I was awakened after a few hours of sleep by the early morning call to prayer. Our hotel is across the street from a mosque, a generic building with small dome and ornate minaret. Next door stands a large office building with a competing (and winning) tower bearing its own inscription: PEPSI.
The long, restless hours on the plane were quickly forgotten when we finally set foot in the Middle East--more precisely, the island nation of Bahrain in the Persian Gulf. It was 9:00 at night, a cool rain had just fallen, and the first breath of warm salt air said one thing to me: Corpus Christi. They say aromas are the most lingering and evocative memories, and this reaction certainly fit that theory. I could have been back in my childhood home, thousands of miles and years away on a different Gulf Coast.
The excitement began as soon as we cleared Bahrain customs. Local drivers in robes and headgear waved signs saying ABC, SKY, ITN, and lucky for us, CNN. The babble of voices began, but the 3 of us from CNN (Rob, Chester Bielecki from the Detroit bureau, and myself) kept quiet and waited for it to sort itself out. We were all going by convoy of cars into Dhahran, but ABC was squabbling with a British crew from SKY over who rode where with what luggage. Clearly, an extra vehicle was needed. But when anchorman Ted Koppel and his ABC crew appropriated the biggest and best American car and drove off, the Brits got ugly. Worst offender a bloke we dubbed G.I. Joe, who was all decked out in army fatigues, crisp and new right from the surplus store, shiny black combat boots, and jaunty black beret. What made it all the more ludicrous was the fact he was wearing jungle camouflage pattern, a pompous green eyesore in the sandy desert.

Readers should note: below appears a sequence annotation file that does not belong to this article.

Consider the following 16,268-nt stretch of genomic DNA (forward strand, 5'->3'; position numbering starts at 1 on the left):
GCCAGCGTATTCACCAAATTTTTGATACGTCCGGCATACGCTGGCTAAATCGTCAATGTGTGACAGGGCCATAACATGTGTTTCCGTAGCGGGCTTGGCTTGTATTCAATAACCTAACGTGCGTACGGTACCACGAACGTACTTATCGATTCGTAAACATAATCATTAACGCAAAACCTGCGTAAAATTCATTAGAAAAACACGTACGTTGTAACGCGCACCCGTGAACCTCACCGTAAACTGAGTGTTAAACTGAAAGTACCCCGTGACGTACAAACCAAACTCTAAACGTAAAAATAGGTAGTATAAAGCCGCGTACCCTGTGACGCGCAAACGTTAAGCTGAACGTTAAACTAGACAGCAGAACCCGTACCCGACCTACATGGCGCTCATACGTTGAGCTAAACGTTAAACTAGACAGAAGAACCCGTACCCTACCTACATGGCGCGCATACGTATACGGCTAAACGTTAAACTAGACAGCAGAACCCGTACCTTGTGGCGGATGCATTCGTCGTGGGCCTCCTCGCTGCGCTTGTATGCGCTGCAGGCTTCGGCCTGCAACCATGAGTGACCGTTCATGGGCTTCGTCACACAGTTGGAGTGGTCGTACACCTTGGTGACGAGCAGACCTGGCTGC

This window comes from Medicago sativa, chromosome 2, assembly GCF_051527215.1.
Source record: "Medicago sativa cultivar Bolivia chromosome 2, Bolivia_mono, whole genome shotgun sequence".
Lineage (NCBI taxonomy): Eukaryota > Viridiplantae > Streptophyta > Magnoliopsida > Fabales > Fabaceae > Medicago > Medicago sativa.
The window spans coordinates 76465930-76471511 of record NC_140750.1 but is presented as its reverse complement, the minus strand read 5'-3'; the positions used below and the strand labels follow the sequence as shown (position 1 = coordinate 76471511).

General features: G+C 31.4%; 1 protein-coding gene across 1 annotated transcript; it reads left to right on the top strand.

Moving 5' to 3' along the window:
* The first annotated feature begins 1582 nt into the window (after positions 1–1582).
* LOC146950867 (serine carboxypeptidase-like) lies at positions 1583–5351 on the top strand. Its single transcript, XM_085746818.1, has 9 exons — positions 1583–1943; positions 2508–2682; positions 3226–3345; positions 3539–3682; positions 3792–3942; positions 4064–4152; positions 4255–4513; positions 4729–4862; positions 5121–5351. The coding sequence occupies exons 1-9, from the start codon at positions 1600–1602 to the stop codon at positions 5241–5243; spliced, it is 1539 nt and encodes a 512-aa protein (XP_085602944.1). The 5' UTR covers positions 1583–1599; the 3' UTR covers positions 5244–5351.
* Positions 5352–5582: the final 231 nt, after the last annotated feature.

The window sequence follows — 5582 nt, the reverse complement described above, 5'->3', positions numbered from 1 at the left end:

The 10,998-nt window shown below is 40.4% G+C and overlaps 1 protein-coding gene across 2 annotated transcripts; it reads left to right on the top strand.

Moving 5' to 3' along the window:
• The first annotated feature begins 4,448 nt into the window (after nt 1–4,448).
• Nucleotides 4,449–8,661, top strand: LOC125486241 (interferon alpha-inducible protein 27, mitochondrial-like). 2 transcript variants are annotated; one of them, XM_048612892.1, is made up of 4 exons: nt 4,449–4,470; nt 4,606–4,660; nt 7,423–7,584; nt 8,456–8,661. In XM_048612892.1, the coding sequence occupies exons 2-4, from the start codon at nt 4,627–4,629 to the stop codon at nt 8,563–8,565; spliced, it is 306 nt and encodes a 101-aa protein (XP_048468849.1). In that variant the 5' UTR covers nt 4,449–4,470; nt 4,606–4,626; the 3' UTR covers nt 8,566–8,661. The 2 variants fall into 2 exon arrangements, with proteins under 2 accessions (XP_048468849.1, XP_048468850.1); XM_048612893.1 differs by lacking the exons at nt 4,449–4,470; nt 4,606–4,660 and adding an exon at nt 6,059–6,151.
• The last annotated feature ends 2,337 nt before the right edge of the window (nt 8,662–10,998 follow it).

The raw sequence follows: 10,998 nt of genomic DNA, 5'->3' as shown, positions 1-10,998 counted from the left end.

Of course my opinion is colored by the fact that he began screaming orders at me to get in the car with him so we could hurry up and leave. I ignored him as long as I could, then as I was just squeezing into the back seat, the spare car arrived. Chester and Rob made a beeline for it, and I was right behind.
We were finally on our way to Saudi Arabia, or so we thought. After wending our way through back alleys of Manama, our caravan halted in front of a garage. Seems we had to unload one cab and switch to a car that could clear Saudi customs. G.I. Joe's partner sprang into action, tossing suitcases and duffel bags out of the cab, and the ones with CNN tags he gave an extra heave in the direction of the nearby mud puddle.
I had enough of this rude behavior, and I told him so. He didn't answer, but he kept his hands off our bags. We reloaded the cars and proceeded to the causeway connecting Bahrain with the Saudi mainland. After the first checkpoint, a further surprise--our car could proceed no further. We were forced to squeeze in with our British cousins. I offered a handshake and truce to Nick, the luggage tosser, and we rode shoulder to shoulder in one car. Rob and Chester joined G.I. Joe in the other.